The Harney County judge is continuing to hear testimony Tuesday afternoon on the Gun Owners of America’s motion for a preliminary injunction against the measure’s ban on the sale, transfer and manufacture of magazines that hold more than 10 rounds. Raschio said he will rule by the end of the week on whether to extend his previously-issued temporary restraining order blocking the measure’s magazine capacity restriction, which runs until Friday at 5 p.m.
Attorney Tony Aiello Jr., who represents the Gun Owners of America, argued that magazines that hold more than 10 rounds are standard for guns manufactured today. Those guns, he argued, are “essentially the same firearm, just modified by design and function,” as some of the nation’s earliest guns.
He called two witnesses Tuesday morning, including Benny Callaway, a firearms dealer who owns the Spent Cartridge gun shop in Burns, and John Isaac Botkin, who said he’s the technical and education officer at Tennessee-based manufacturing company T.Rex Arms.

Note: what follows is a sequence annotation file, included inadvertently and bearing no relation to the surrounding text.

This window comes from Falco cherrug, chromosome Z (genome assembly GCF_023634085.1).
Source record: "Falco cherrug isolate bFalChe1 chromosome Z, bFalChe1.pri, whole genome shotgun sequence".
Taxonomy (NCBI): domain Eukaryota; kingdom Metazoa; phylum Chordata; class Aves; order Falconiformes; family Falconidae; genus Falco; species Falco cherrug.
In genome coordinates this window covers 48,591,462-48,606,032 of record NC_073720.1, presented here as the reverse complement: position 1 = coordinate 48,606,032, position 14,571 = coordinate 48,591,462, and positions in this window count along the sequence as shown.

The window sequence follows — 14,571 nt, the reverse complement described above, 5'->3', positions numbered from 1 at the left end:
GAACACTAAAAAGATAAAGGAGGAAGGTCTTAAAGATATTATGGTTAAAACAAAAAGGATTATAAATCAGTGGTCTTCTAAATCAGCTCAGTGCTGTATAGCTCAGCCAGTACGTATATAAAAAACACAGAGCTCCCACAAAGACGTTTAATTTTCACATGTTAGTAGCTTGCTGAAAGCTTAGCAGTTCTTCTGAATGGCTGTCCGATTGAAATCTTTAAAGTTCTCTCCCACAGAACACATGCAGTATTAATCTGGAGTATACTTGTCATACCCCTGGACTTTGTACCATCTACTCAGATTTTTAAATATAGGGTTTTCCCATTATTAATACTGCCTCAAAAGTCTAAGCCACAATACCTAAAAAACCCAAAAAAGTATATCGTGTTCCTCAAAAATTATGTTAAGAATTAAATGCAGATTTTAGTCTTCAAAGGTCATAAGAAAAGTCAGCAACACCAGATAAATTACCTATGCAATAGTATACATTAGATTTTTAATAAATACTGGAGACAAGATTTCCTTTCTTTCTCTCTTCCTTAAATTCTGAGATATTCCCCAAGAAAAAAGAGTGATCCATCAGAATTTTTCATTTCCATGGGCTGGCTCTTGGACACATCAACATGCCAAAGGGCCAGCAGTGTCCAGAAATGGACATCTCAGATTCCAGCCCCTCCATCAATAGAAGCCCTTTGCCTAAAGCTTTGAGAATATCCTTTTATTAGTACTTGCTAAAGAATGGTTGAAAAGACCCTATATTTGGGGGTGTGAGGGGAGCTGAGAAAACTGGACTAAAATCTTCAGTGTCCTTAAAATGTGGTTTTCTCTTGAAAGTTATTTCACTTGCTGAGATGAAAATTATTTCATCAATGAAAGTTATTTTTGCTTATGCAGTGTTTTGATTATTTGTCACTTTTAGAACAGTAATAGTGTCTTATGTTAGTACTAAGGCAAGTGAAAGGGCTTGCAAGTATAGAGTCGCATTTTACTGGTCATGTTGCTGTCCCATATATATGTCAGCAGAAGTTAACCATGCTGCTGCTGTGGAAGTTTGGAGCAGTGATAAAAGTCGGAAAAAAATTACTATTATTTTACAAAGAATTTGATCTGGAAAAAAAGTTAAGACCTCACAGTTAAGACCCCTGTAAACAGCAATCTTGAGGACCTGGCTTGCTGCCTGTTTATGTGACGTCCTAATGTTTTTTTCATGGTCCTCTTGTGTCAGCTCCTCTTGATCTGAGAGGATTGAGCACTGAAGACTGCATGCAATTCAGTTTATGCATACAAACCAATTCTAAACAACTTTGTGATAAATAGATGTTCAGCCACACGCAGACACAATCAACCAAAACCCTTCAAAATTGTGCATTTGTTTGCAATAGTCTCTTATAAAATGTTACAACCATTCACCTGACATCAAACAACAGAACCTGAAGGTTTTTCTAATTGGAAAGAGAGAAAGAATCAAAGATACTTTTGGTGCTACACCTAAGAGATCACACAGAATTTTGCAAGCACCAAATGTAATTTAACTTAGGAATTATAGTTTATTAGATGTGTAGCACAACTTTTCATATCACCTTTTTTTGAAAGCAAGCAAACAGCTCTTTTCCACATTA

Callaway testified that he’s had a hard time finding a manufacturer that will ship him a magazine limited to 10 rounds due to the state’s voter-approved measure.
Botkin testified that “the easiest way to improve the power of a firearm is to get off multiple shots” and claimed there’s no evidence of regulations to restrict the number of shots a gun fires until the 20th century. Botkin said he made a YouTube video called, “Why Everyone Needs An AR-15,” in which he says the AR-15 “can be a weapon of war and the very best platform for civilian use at the same time.’’
Marshall argued that Botkin shouldn’t be allowed to make any “historical conclusions” on the history of guns, stating he’s not an expert. Marshall said he is ready to call two historians with doctorate degrees who have “grounded opinions” based on their study of the gun trade during the 18th, 19th and 20th centuries.